Japanese Military No Longer Dormant

Prime Minister Shinzo Abe’s plan to modify Japan’s self-defense laws, which are almost certain to become law this year, has provoked a new round of concerns that Japanese militarism — dormant since the Second World War — may be returning. The change would allow the Japanese military to come to the aid of allied countries, such as the United States, that are under attack, formally extending Japan’s military capabilities beyond self defense, for the first time after nearly seven decades.

But while Abe’s proposal marks a formal shift away from Japan’s commitment to pacifism, the prime minister was quick to downplay the possibility that the new law will make Japan likelier to go to war. At a press conference, Abe told reporters that belligerence would not happen.

“We will not use force for the sole purpose of defending another country,” he said.
japan protest
Not everyone is convinced. In China’s state-run People’s Daily, an editorial criticized the shift as a sign of a “re-emergent fascism” and warned that it could destabilize the Asia-Pacific region.

“It’s up to Japan to explain clearly to its neighbors why it is doing this, and why this is good for regional and global security,” the editorial said.

Following its surrender in World War II, Japan agreed to a U.S.-drafted constitution that prohibited its military from engaging in operations aside from self-defense, and an alliance formalized with the United States in 1960 has underpinned Japanese foreign policy in the decades since. But China’s increasing military strength — and Beijing’s corresponding assertiveness in pursuing territorial claims on its maritime periphery — has shifted the balance of power in the Asia-Pacific region.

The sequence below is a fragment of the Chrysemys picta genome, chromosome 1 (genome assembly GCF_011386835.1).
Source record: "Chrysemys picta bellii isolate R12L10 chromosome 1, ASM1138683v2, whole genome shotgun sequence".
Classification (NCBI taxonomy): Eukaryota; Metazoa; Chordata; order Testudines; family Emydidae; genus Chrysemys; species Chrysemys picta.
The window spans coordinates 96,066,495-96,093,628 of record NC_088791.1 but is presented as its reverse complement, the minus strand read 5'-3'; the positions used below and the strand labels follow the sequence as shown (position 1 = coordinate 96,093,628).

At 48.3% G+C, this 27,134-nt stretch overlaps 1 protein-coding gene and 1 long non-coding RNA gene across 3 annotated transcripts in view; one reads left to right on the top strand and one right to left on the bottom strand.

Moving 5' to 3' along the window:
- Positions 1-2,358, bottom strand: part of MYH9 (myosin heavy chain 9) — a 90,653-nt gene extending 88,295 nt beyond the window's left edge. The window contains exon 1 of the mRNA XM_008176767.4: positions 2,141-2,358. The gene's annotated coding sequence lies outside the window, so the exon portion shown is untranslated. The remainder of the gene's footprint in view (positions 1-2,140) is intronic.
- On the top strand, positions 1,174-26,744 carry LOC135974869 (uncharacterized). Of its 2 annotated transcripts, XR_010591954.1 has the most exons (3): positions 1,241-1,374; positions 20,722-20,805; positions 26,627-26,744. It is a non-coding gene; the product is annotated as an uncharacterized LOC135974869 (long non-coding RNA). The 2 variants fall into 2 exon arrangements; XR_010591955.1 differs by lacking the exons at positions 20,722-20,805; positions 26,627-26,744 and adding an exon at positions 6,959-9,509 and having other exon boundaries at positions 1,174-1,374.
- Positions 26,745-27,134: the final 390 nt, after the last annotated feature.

China and Japan are currently embroiled in a dispute over the Senkaku Islands (called “Diaoyu” in China), an archipelago thought to contain significant energy resources in its surrounding waters. In 2012, Shintaro Ishihara, a right-wing governor of Tokyo, angered Beijing by agreeing to purchase the islands from a private Japanese citizen. (Ultimately, the national Japanese government bought the islands instead — but this failed to mollify China). The following year, China established an air-defense identification zone (ADIZ) requiring aircraft to notify the Chinese military when flying near the islands. A provocation on either side risks military conflict, one that would also involve the United States, which is bound by treaty to defend Japan.

Any revision in Japan’s constitution, then, is bound to heighten tension. But Abe’s constitutional shift does not alter the balance of power in the region. According to Sheila Smith, a Japan expert at the Council on Foreign Relations, the reinterpretation allows for greater efficiency and coordination between the United States and Japan in the event something happens.

And despite China’s official condemnation, Abe’s signal likely comes as little surprise in Beijing, which has never, due in part to historical factors, taken Japanese pacifism for granted.

“China has not been persuaded that Japan’s constitutional debate would get into the way of alliance cooperation [with the United States],” she said.

Abe’s persistence in altering Japan’s constitution reflects a gradual move away from the postwar alignment in East Asia. Pacifism is hardly dead in Japan — thousands protested the proposal on Monday and Tuesday in Tokyo, with one man even setting himself on fire. But the era in which each Japanese government accepts the military limits of its constitution now appears to be over.

“Japan is experiencing a security renaissance,” Andrew L. Oros, director of international studies at Washington College in Chestertown, Maryland, told the New York Times.